But the Public Utility Commission of Texas had other ideas. Commissioners instead adopted so-called “conservative operations,” which forced thermal plants to keep running and created excessive reserves available at “all hours regardless of reliability need” (Independent Market Monitor’s State of the Market report, p. 35 of the pdf)

The IMM reported that this policy likely created $1.5-$2b in added costs for consumers over the last year — paid by Texas homeowners, renters, and business owners. The ERCOT market is roughly $20b per year. This is an extra 10% in cost and it meant thermal plants could not go offline for needed planned maintenance.

Fast forward to July 10 and July 13, days on which ERCOT called on Texans to conserve energy in order to avoid rolling blackouts. Both days, thousands of megawatts of thermal power dropped offline — pushing Texas to the brink of blackout.

July 13 was especially dramatic as ERCOT was within roughly 1.4GW of outages. The wheels started to come off on July 11:

  • On July 12, CPS Energy lost its Braunig plant, all 412MW. It would remain off until July 20.
  • NRG — the company pushing the hardest to raise Texans’ bills to pay more for aging coal and gas plants — had already lost 610MW of coal-fired power from its W.A. Parish plant back in May. On July 12, it lost another 119MW from the Parish plant. By the 13th, another outage pushed total losses from the plant to nearly 1,000MW. The Parish units were out for extended periods during Winter Storm Uri, too.
  • Also on July 12, NRG’s Cedar Bayou gas plant lost 377MW of power, and their Limestone coal plant lost another 127MW. They would remain offline through the week.
  • The South Texas Electric Cooperative — another entity pushing hard for extra payments for supposedly dispatchable thermal power — lost their coal plant on July 12. It would remain out until July 20 — all 391MW of that reliable power. The stated cause, according to ERCOT records: “tube leak.” This plant, near San Antonio, is among the dirtiest in the country.
  • And the LCRA — a state owned utility that has pushed hard for a capacity market, and whose general manager chairs the State Energy Plan Advisory Committee — lost 336MW from its Sam Gideon gas plant at the worst possible time: 1pm on July 13. That loss correlated with ERCOT’s electricity reserves dropping below 3,000MW, which in turn caused price adders — supplemental payments for generators — to increase to their maximum levels. It was also when electricity prices rose to $5,000/MWh, the maximum level allowed.

The same day, wind power performed at 230% of the “low wind” projections in ERCOT’s Seasonal Assessment of Resource Adequacy; in the SARA wind is expected to get 2,874MW on a low wind day, on July 13 at 5pm wind produced 6,752MW..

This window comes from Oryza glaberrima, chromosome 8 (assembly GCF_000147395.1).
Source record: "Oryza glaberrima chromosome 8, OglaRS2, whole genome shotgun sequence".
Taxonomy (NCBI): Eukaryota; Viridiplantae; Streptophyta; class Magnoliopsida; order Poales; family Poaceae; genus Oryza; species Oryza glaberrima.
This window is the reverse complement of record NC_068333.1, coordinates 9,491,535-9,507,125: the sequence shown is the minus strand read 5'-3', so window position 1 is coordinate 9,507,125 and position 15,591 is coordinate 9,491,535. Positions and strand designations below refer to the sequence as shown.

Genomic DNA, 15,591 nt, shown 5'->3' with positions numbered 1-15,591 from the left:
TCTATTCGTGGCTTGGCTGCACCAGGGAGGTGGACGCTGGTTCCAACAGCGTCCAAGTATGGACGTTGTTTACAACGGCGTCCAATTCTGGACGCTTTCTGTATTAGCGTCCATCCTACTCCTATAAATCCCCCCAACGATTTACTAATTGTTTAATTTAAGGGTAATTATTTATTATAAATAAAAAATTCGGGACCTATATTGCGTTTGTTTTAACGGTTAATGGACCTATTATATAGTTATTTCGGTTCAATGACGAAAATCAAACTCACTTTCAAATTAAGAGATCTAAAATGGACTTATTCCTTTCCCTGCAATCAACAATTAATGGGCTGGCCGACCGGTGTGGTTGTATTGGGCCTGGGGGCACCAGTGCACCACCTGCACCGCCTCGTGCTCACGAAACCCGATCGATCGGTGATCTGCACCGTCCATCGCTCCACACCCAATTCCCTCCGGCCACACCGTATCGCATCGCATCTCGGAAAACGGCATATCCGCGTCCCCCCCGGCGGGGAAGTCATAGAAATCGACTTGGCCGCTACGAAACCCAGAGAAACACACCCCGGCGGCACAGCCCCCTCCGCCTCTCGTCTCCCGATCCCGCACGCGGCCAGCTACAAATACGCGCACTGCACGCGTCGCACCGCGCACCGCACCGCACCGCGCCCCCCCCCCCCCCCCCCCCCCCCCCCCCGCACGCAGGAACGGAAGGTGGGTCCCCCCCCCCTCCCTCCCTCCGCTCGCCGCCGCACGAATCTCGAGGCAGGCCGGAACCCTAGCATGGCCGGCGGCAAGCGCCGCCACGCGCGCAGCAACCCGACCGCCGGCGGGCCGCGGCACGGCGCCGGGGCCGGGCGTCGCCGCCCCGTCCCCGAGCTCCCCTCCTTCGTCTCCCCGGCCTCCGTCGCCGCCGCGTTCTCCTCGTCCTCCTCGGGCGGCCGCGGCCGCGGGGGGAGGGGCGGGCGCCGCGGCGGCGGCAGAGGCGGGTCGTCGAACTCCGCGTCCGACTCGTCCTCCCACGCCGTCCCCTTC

Protecting the grid without bailing out decrepit power plantsERCOT control room (Courtesy: ERCOT)

Despite all of this unreliability and lack of dispatchability, the owners of these old, rickety assets want a bailout and are using the State Energy Plan Advisory Committee to get it. The high prices in the market aren’t enough for them. The 70% average increase in ERCOT electricity customers’ rates — an amount almost certain to go up through the summer and fall — also isn’t enough.

The generators want more. And the Advisory Committee they control appears ready to recommend they get it — following deliberations out of public view with no meeting postings, livestream, or meaningful public input.

Its members don’t want to hear it, but there’s a better way. Texans don’t have to choose between surviving blackouts or paying billions of dollars for old coal and gas plants that are fast becoming obsolete.

The last time Texas created a legislatively mandated energy plan in 2007, Governor Perry’s Competitiveness Council put one together. Their recommendations included:

  • Letting the market continue to solve the “what should we build” question — without favoring one type of technology (doing so is “likely to increase costs,” the council found);
  • Encouraging energy efficiency and demand response measures, which — then and now — “have a lower cost per kW than any new generation resource”’
  • Facilitating market-based demand response and distributed generation;
  • Working o “fully integrate wind resources to the extent possible”;
  • Encouraging coastal wind generation;
  • Creating tax exemptions for solar and carbon sequestration equipment; and
  • Offering innovation prizes for large-scale storage projects.

Hopefully some of those recommendations can be incorporated into this new plan — the principles still apply 15 years later.

Unfortunately, the State Energy Planning Advisory Committee seems to know where it’s headed whether the public likes it or not. And they won’t know what the public thinks because they don’t want them around. The economic stakes are too high. The companies represented on the Committee stand to gain many billions of dollars. Consumers, not represented on the Committee, will pay.

If the Committee has its way, the secret process will yield higher bills, increased pollution, and little or no reliability benefit. Texas needs new and independent thinking on reliability and affordability, to prioritize the needs of Texans and Texas businesses over those of generators.